But now, following revisions to the code, solicitors employed in local government can act for any other organisation or person to whom the council is statutorily empowered to provide services. No longer are local government lawyers restricted to providing services only to their employers or to public bodies recognised under the 1970 act. The potential impact of revising the current code in this way is immense. It has opened up the prospect of local government solicitors providing - and charging for - legal services to anyone permitted under section 93 of the 2003 act which, using the wellbeing powers (and the much-anticipated general power of competence introduced by the Localism Act 2011), includes virtually anyone, such as the private and voluntary sectors and individuals. The ability to generate significant income from such external sources can go a long way to not only paying for the legal function, but also subsidising the delivery of frontline council services.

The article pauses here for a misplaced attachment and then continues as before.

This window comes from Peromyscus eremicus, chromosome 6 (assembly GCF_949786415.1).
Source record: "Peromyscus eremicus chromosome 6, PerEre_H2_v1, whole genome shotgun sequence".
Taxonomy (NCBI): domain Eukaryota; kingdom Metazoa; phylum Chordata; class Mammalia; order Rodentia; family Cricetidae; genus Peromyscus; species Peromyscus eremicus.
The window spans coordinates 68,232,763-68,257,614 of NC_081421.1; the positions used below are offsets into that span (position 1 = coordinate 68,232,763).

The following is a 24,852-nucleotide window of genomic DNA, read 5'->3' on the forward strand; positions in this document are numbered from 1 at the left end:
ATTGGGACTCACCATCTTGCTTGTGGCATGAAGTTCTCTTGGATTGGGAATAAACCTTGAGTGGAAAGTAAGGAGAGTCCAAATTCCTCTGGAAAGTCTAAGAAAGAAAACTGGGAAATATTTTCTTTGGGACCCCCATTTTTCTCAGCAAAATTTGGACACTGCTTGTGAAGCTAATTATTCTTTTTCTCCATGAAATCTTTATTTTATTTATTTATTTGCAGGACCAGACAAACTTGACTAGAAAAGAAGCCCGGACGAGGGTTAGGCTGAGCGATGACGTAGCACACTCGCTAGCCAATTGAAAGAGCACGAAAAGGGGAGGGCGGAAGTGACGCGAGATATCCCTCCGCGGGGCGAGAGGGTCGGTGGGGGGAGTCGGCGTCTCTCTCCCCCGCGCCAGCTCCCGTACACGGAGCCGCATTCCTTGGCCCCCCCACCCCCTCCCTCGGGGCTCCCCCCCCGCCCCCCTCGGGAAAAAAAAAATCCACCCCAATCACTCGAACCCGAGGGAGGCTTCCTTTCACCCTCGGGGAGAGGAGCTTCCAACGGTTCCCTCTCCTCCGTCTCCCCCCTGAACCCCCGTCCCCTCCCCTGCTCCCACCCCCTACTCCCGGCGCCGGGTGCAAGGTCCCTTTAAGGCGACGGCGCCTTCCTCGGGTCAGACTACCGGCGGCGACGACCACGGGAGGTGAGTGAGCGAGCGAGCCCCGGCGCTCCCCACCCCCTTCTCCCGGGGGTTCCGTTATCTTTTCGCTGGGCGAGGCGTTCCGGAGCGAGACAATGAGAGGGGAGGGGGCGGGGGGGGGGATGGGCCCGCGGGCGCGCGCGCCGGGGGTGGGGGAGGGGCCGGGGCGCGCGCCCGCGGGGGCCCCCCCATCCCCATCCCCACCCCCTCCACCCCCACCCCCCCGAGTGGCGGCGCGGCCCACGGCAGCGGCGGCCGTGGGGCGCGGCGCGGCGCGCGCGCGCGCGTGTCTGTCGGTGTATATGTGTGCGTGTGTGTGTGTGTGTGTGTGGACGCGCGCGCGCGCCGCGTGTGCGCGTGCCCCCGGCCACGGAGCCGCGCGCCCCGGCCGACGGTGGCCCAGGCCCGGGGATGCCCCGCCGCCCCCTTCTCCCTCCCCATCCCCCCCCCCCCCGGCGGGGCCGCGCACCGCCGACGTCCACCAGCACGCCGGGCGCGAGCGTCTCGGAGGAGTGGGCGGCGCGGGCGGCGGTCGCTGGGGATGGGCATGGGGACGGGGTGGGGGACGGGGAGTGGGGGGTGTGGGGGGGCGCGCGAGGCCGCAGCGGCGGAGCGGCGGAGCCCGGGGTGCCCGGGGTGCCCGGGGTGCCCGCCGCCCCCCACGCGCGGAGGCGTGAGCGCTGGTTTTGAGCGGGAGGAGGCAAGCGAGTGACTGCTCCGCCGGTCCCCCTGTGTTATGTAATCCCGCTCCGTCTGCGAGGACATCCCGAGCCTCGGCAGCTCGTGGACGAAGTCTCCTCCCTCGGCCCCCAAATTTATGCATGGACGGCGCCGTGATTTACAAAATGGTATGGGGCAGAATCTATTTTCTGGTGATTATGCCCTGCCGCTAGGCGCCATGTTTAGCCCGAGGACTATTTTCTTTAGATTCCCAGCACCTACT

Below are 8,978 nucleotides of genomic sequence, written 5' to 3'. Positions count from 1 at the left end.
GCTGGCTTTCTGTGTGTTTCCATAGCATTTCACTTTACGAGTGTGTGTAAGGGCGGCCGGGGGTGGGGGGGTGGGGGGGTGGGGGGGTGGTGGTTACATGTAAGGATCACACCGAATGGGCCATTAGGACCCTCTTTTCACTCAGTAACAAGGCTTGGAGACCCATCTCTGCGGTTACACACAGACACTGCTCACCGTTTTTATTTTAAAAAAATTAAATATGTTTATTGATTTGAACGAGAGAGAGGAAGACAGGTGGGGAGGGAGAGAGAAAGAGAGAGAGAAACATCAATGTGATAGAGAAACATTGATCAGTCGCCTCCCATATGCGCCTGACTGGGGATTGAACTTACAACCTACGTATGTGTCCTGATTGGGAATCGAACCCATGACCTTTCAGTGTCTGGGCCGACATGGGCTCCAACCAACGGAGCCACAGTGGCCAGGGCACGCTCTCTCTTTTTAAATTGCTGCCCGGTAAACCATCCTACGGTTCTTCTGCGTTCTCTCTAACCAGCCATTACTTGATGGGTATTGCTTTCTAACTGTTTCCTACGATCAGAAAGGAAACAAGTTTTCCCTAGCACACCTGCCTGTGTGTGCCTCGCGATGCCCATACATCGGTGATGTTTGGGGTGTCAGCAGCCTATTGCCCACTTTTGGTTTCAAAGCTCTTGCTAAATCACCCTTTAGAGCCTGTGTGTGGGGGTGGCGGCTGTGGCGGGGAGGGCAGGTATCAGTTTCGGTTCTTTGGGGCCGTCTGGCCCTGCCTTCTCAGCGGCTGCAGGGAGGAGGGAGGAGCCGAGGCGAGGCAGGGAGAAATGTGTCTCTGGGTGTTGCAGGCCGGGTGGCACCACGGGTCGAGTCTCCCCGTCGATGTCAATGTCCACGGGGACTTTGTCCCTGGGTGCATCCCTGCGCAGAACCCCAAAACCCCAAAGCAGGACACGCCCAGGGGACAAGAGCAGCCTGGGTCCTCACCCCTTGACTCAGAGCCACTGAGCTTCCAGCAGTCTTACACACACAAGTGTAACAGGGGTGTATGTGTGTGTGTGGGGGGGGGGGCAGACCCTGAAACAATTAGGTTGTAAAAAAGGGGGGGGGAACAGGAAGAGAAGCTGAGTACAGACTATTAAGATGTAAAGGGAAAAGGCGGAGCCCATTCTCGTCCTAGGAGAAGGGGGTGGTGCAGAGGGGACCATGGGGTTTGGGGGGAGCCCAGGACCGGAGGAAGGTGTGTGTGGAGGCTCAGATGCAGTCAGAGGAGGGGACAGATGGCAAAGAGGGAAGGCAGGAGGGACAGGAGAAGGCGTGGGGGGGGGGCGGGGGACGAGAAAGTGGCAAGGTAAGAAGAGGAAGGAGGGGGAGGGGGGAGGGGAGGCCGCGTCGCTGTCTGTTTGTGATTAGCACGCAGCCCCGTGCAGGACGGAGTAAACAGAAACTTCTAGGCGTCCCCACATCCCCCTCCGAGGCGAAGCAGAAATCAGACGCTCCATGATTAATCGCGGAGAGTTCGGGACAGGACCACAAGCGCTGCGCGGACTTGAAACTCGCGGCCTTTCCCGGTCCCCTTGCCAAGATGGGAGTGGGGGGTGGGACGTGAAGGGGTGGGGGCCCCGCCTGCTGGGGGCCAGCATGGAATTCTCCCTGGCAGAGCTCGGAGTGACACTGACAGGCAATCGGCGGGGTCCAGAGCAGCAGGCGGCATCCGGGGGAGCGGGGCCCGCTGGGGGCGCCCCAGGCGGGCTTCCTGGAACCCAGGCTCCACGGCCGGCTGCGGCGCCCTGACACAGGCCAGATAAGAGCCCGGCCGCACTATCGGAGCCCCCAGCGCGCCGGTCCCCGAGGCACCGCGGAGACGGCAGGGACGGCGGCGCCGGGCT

With the introduction of section 93 and a relaxation of the code, combined with the general power of competence and the Audit Commission’s ‘costs-plus’ approach to calculating charges, local government lawyers should now realise there are few situations they cannot target to expand their client base. It also opens up the potential for greater collaboration between local authority legal departments, raising standards and generating greater efficiency savings through achieving economies of scale and providing a healthy income generation stream - all of which will be of benefit to the councils, taxpayers and the community.
There can be few lawyers working in local government who are under any illusions about what the future holds. Just ‘doing more with less’ will not be enough, with demand for legal services rising at a time when local authorities face cuts to their budgets of 20%-40%. With the pressure to protect frontline services intense, ‘back-office’ services are under threat and more radical solutions are needed. This environment became even more challenging for legal departments in October, when the introduction of alternative business structures allowed the major outsourcing providers - among others - to own legal businesses for the first time.